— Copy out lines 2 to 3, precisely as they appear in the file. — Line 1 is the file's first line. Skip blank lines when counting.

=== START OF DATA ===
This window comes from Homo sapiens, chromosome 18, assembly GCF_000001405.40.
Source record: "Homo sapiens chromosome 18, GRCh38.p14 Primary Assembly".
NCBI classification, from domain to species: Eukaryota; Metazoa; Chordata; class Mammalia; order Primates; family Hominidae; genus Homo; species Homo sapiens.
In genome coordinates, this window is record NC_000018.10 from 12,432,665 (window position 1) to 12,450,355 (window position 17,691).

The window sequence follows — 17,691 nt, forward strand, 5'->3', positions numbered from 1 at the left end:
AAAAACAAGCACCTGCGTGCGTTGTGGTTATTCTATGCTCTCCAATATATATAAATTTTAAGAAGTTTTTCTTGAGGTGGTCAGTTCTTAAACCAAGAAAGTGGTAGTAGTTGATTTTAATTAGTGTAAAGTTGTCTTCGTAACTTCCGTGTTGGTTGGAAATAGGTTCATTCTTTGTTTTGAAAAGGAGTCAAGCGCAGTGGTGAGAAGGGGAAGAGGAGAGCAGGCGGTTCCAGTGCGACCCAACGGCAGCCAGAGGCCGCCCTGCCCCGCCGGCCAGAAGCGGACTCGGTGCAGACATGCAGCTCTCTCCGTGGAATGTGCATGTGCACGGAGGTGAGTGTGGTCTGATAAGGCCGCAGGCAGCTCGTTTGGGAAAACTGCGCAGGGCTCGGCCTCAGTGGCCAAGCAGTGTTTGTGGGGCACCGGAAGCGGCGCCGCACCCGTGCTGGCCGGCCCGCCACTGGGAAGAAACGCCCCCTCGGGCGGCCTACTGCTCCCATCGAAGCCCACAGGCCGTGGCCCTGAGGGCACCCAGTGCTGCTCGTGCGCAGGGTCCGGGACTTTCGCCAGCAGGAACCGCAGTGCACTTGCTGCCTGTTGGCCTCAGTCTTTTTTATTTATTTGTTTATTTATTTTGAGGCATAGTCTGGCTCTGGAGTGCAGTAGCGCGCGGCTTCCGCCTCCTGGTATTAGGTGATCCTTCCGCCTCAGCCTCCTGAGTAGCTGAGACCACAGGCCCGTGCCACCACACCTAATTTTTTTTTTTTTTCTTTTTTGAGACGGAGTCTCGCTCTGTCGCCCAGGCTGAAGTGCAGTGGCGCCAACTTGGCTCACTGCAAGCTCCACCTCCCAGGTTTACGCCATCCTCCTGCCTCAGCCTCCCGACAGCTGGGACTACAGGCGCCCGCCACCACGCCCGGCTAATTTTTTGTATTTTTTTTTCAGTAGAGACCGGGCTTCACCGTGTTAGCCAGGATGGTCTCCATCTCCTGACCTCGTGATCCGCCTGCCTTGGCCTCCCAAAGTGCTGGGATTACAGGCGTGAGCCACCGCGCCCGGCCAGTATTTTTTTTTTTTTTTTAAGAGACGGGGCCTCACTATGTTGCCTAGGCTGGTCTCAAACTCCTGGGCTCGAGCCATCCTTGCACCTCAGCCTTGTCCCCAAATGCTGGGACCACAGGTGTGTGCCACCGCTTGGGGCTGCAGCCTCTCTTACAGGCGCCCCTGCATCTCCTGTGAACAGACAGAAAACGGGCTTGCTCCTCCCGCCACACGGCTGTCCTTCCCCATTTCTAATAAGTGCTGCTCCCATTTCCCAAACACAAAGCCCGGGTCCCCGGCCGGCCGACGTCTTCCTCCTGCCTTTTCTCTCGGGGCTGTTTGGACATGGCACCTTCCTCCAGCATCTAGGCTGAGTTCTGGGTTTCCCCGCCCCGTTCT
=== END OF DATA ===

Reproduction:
Source record: "Homo sapiens chromosome 18, GRCh38.p14 Primary Assembly".
NCBI classification, from domain to species: Eukaryota; Metazoa; Chordata; class Mammalia; order Primates; family Hominidae; genus Homo; species Homo sapiens.